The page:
Given the economic downturn resulting from the novel coronavirus pandemic, the trend for many counties last year was a loss of sales taxes.
State Comptroller Thomas P. DiNapoli released a report Feb. 2 showing how the health care crisis affected different areas. It showed that 27 of the 57 counties outside New York City had less sales tax revenue in 2020 than they did in 2019.
“This report shows how deeply the [coronavirus] pandemic cut into municipal finances,” DiNapoli said in a news release that accompanied the report. “Local governments depend heavily on sales taxes as a major source of revenue. But as New Yorkers stayed home and bought less in their communities during the pandemic, it created shortfalls. New York’s localities need federal aid to help get through this crisis.”
Yet in the GLOW region, three of the four counties bucked the statewide trend.
Livingston, Orleans and Wyoming counties all recorded sales tax revenue increases above the state and even the regional average for the Finger Lakes – some significantly higher. Only Genesee County saw a year-to-year decrease, said an article published Friday in The Daily News.
According to DiNapoli’s report, Orleans County saw a 9.2% increase in sales tax revenue – the highest in the region and sixth highest percent increase in the entire state. Orleans County collected $19.4 million in sales tax revenue in 2020, compared to $17.7 million in 2020, an increase of $1.7 million.
Wyoming County also saw a significant increase, 5.2%, or $1 million. Sales tax revenue was $20 million in 2020, compared to $19 million the year before.
Livingston County saw its sales tax revenue increase by 2.3%, or $800,000 to $36.3 million compared to $35.5 million in 2019. County Administrator Ian Coyle said the sales tax revenue was unusual only in how ordinary it was.
Genesee County, however, saw its sales tax revenue decrease by 2.5%, or $1.1 million, to $41.4 million, compared to $42.5 million in 2019.
All four counties got off to a strong start – before the pandemic – with Genesee, Orleans and Wyoming counties seeing sales tax revenue increase of 11.5% or more in the first quarter. Livingston County was up 7.2%, more than the Finger Lakes’ regional average of 7 percent.
The counties took a significant hit in the second quarter – falling below the previous year’s revenue – when the most restrictive coronavirus restrictions were in place from April to June of last year. Genesee County’s sales tax revenue plummeted 16.2% compared to the year before, while Livingston County was down 10.4%, Wyoming County dropped 9.8% and Orleans decreased by 4.7% compared to 2019.
But Livingston, Orleans and Wyoming counties were able to rebound and show year-over-year growth in sales tax revenue during the third and fourth quarter.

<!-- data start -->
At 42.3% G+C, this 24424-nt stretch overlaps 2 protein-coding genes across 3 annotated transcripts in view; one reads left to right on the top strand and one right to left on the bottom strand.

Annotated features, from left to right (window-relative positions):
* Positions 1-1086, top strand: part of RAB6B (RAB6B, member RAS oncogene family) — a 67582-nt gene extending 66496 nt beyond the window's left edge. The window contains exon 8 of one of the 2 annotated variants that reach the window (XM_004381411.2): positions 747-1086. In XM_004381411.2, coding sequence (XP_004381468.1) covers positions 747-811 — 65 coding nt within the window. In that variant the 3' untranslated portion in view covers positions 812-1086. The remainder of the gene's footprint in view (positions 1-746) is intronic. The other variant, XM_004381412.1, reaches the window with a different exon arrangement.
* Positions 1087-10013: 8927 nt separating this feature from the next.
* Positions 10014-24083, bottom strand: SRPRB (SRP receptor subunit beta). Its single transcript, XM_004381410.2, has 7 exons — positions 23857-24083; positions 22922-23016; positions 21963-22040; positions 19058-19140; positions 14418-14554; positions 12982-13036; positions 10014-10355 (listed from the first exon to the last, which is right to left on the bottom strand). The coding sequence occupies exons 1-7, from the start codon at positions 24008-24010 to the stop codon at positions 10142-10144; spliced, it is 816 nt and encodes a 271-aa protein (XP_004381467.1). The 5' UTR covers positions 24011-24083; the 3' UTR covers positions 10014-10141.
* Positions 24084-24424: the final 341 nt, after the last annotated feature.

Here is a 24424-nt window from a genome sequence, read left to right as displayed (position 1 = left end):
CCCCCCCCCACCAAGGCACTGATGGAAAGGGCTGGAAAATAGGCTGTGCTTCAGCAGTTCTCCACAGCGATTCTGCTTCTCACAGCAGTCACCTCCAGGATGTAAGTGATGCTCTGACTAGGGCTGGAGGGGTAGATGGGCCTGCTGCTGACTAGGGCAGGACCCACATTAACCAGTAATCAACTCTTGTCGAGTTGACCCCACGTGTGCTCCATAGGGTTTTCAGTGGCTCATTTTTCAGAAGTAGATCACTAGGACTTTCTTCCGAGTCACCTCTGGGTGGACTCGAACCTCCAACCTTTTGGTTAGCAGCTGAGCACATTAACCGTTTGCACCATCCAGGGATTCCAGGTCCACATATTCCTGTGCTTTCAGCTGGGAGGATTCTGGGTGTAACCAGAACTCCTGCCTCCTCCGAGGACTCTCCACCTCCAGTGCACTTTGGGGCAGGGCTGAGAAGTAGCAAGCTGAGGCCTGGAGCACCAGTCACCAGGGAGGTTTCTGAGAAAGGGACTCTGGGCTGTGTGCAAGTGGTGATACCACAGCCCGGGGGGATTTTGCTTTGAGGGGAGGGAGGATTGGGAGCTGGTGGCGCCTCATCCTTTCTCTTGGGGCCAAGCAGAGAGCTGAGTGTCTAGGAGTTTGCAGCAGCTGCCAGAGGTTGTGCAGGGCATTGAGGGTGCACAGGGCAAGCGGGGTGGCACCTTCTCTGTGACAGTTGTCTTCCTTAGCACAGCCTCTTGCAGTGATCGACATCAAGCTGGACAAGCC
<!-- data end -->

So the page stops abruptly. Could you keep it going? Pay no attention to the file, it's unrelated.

“I was surprised as anybody,” said Coyle. “Coming into that third quarter, fourth quarter, I was very surprised as well. I didn’t expect it to end up like that.”
Genesee County sales tax revenue, meanwhile, remained down in the third quarter at 4%, before inching up by 1.7% in the fourth quarter.
The comptroller’s report cited gains in the internet commerce space as one of the primary drivers of sales tax revenues across the state.
County officials also pointed to a shift in buying habits to online purchasing – and changes in state law that meant sales tax on those purchases were credited to the counties from where they were purchased – and a renewed emphasis on shopping local.
“If you really think about it, prior to the pandemic Orleans County people would go out of county to purchase things. They’d go to malls in adjacent counties to do their stuff,” said Orleans County Budget Office Jack Welch said. “It looks like people transitioned into online purchases.”
Said Wyoming County Treasurer Cheryl Mayer: “I am pleased that in a county that is the size of Wyoming that does not have a lot of retail options, we do stay at home and shop.”
Whether consumers will continue these shopping habits post-pandemic remains to be seen. Many businesses have adapted business models to serve these new habits. It is a move that allowed them to continuing operating during the pandemic, and will also give them new avenues when life returns to what we were accustomed to before the virus.
That virus remains a concern, even as infection rates decrease and vaccinations are being distributed.
Rebuilding our local economies will require us all to adhere to safety guidelines: Wear a mask. Stay at least 6 feet away from others. Wash your hands often. Disinfect surfaces.
Let’s keep up the effort to remain healthy so the state doesn’t need to impose tighter restrictions. Until vaccinations become widely available, it’s up to us as individuals to hold the virus at bay – and keeping our economy going.
“We just feel very fortunate and blessed to end 2020 in a positive state” said Orleans County’s Welch, “which is a true blessing for us.”